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Ask the Architect

More on insulation


Q. I read your column about insulation, and wonder why foam insulation is better, why not everyone uses it, why it’s so expensive and whether there are different kinds. We just had insulation put in the walls between our family room and living room to muffle the sound when my parents play the TV too loud, and we noticed the package said R-15. What does that mean? Also, the label had tiny lettering saying there is formaldehyde in it. Should we be concerned?

A. We live in an era when computers and science accelerate our knowledge and choices. Unfortunately, with so many more choices, we can still use the wrong insulation without knowing. Basically, insulating isn’t just the material; it’s the molecular configuration that traps air in the material. Foam has the highest resistance per inch thickness.
Air entrapment keeps cool or warm molecules from directly slamming against the next air molecule and transferring temperature. By computer-simulating configurations, engineers and scientists have formulated better ways to slow transfer, keeping us warmer or cooler and our rooms quieter, but only if the right material is installed the right way.
Among the many kinds of insulation are fiberglass, cellulose fiber and polyisocyanurate foam. R-value refers to resistance. The higher the number, the greater tested resistance to thermal loss capability. If you use the wrong type or install incorrectly, it won’t accomplish the job. Foam insulation can be rigid boards or liquid-applied. Depending on the chemical composition, when the compressed liquid foam contacts air, it reacts or oxidizes, developing open- or closed-cell configurations. Less costly open-cell has half the ability to trap air as closed-cell, and is soft and spongy, while closed-cell, which contains greater amounts of dense foam, will harden, trapping more air in smaller, closer cells, also forming a water barrier.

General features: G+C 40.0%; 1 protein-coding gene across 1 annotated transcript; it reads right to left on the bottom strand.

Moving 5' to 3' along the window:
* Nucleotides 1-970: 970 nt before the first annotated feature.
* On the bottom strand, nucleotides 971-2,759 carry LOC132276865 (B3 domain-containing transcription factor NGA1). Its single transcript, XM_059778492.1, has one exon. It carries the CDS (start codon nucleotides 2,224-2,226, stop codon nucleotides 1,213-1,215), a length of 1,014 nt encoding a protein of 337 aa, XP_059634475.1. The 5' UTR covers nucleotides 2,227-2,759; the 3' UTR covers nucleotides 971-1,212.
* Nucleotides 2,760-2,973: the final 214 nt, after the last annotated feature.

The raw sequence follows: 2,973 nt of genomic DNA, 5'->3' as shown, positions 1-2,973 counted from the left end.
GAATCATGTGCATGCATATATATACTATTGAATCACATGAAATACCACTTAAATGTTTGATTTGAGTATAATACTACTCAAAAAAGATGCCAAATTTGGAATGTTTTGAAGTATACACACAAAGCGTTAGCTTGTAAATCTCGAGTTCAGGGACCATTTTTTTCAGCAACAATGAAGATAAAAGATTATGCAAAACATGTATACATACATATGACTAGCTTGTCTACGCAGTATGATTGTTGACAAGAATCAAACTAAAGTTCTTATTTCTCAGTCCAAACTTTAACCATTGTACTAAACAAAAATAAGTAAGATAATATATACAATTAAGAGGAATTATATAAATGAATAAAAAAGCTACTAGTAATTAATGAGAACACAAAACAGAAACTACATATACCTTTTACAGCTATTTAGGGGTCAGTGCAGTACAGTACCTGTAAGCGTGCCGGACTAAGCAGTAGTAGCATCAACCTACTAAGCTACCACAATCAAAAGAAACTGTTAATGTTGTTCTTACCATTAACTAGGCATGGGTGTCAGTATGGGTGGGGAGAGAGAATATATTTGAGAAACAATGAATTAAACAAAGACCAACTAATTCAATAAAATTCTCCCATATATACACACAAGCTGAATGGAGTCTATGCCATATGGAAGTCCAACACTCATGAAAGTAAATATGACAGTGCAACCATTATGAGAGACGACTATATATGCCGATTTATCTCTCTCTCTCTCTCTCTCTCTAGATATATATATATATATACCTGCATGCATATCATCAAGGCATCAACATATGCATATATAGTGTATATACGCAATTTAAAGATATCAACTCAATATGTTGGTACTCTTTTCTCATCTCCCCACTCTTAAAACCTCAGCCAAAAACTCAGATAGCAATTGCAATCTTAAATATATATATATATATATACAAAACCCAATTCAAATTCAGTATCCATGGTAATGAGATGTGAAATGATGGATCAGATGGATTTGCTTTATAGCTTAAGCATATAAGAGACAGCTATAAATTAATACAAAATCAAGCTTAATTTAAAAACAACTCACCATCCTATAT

All insulation must be uniformly and fully installed, or cold air will get in. Most installations are incomplete, with gaps where cold air gets through. A non-uniform application can’t be expected to act uniformly. A quarter-sized gap is like leaving a window open, according to the Department of Energy, which funds, studies and regulates how much insulation you were supposed to have, according to the building code.
Sound insulation works differently, does a different job and is configured differently. Did I mention that it’s different? No matter how much educational material is available and considering, with most adults having the entire world at their fingertips on their cellphones, installers often can’t get the concept right. You have thermal R-15 insulation in the family room walls instead of sound-rated insulation, so you don’t have the sound reduction you thought you would get. It’s possible to get water-based or inert insulation instead of toxic, formaldehyde-containing insulation and the thermal-resistance(R) insulation should be replaced with sound-rated batting or even better rigid insulating board that goes on the outside of the wall studs, under finish sheetrock, to avoid sound vibration transfer through the wall studs.

© 2020 Monte Leeper. Readers are encouraged to send questions to yourhousedr@aol.com, with “Herald question”  in the subject line, or to Herald Homes, 2 Endo Blvd., Garden City, NY 11530, Attn: Monte Leeper,  architect.